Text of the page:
Oh, the Niyama of burning enthusiasm, austerity, and self-discipline how often you are misunderstood by us, well-meaning yogis.
When I began to write, this blog so many stories came to mind. The definition of Tapas can seem daunting. Austerity: which can be translated into severity and sternness (makes me think of German bankers and the Eurozone personally). Asceticism: which can be translated into a renunciation of physical pleasures and material possessions for spiritual purposes to achieve enlightenment or oneness great for those who live monastic lives but not entirely practical for those of us who live in the day to day of getting by. Self-discipline! That’s quite the task? Meditation: the sweet ride to Samadhi not so daunting for some and harrowing for others. How can we apply the spirit of Tapas as secular yogis?
It’s important to understand our culture and where importance resides. Those of us that live in the United States our society, especially surrounding movement tends to default to “no pain, no gain.” Go harder! Go longer! And if you die doing it…it will be an interesting obituary. Of course, I am making light of the situation, the thing to remember is Yoga in it’s origins is a spiritual practice, in the Western World, it tends more toward the physical.
The purpose of the Niyamas is not to punish, but to create the space for connection to oneness whether that’s the universe, nature, your fellow humans or god(s). It’s through our disconnection that suffering trickles in. We can see this now with war and how communities of color are suffering. I think for us, burning enthusiasm and self-discipline are accessible and can create a connection, asceticism not so much.
The Yoga culture here tends toward physical austerity. How many times in a class have you heard, “The yoga pose you hate, is the one you need to do the most”? Our puritanical roots run deep. However, have you ever been to a class where you see people striving to push as hard as they can into a challenging pose and wind up injured, maybe you have even been this person? I know I have.
When stoking the fire of our burning enthusiasm, it’s important not to take a beneficial fire and turn it into a destructive fire. When we overdo, we cannot sometimes do for quite a while. And where is the service in that? When stoking our internal flame, and our enthusiasm it is important to do so in a self-disciplined manner. Not too much, not too little but a nice even flame that burns away all that does not serve metaphorically, not physically through injury.
So, if Tapas doesn’t mean go harder and faster what does it mean? We all have our baseline, the movements we like, and the part of practice where we find challenging. For example, I am a fiery person my inner fire burns brightly, I have had this challenge my whole life to keep it contained. I know a fast and core centered practice is my default and what I enjoy most. I know this is also, not where I am stoking the flame. If I always defaulted to my fiery practice then it would be like throwing lighter fluid only on half of my bbq, yeah it would burn quickly, but the other side may never light. If I were attempting to grill a ton of vegetables, to do so, I would need an even and consistent fire.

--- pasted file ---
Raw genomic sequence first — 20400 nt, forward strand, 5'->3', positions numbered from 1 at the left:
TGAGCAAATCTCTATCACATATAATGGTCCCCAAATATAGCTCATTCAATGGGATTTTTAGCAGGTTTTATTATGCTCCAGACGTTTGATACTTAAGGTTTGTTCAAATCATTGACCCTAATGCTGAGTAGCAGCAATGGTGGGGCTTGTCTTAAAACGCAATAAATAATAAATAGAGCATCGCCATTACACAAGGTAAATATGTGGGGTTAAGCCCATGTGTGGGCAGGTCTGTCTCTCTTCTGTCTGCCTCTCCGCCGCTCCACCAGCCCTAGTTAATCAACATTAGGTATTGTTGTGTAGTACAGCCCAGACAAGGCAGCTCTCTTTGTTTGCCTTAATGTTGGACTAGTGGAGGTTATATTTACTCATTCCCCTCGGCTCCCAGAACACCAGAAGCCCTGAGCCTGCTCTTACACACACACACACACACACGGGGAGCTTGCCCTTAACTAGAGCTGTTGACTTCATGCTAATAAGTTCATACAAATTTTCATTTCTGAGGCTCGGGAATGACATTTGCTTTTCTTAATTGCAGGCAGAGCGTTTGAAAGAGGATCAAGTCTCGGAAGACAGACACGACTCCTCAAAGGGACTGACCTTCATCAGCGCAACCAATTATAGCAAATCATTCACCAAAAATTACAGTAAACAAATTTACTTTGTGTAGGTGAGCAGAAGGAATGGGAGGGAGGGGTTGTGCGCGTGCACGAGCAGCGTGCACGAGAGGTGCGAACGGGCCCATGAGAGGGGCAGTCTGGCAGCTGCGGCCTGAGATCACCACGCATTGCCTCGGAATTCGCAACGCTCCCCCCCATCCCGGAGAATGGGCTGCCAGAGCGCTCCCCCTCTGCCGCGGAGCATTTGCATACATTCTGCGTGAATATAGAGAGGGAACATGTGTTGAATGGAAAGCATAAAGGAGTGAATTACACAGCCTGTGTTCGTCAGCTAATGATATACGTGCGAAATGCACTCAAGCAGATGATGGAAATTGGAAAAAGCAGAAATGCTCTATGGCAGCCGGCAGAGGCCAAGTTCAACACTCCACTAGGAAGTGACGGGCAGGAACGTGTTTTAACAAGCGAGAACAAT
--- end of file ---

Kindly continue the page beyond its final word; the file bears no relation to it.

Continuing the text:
So my work resides in slowing down, through yin yoga, and restorative. To rest in a pose, to embrace stillness. It doesn’t mean that I can’t practice the way I enjoy the most, but it does mean that through meeting my challenge I can create more longevity in my practice.
Tapas is what continues to get us to the mat, to cultivate we have to meet ourselves where are challenges are. That means if you are like me and fiery, full of energy to slow down. If you find yourself always gravitating toward a mellow class mix it up from time to time with a challenging class to keep your passion and flame alive. If you tend to avoid some poses, opening yourself up to try a new shape. Creating the challenge allows you to burn away negative thought patterns.
The work first begins in the Yamas. Think about it… Ahimsa (non-violence) not pushing yourself too hard into a pose, Satya (truthfulness) being honest with yourself regarding where you need the work to stoke your flame, Asteya (non-stealing) not stealing the joy away from your practice by mentally beating yourself up for where you “should be” in order to keep the flame aglow, Brahmacharya not throwing your life force and energy in a direction that is counter productive and snuffs the flame, Aparigraha non-grasping attachment to the outcome of your practice just being where you are and allowing the breath to get you to where you need to go.
Secondly, the work comes in the form of the first two Niyamas. Saucha (cleanliness) keeping your yoga clothes clean and being kind to your body with words and actions, and Santosha knowing that where you are right now is enough and when you advance that will be enough as well, you are enough as you are. When you embrace your practice with balance, appreciation and awareness you can keep your inner fire bright and burn away the blockages, opening yourself to greatness.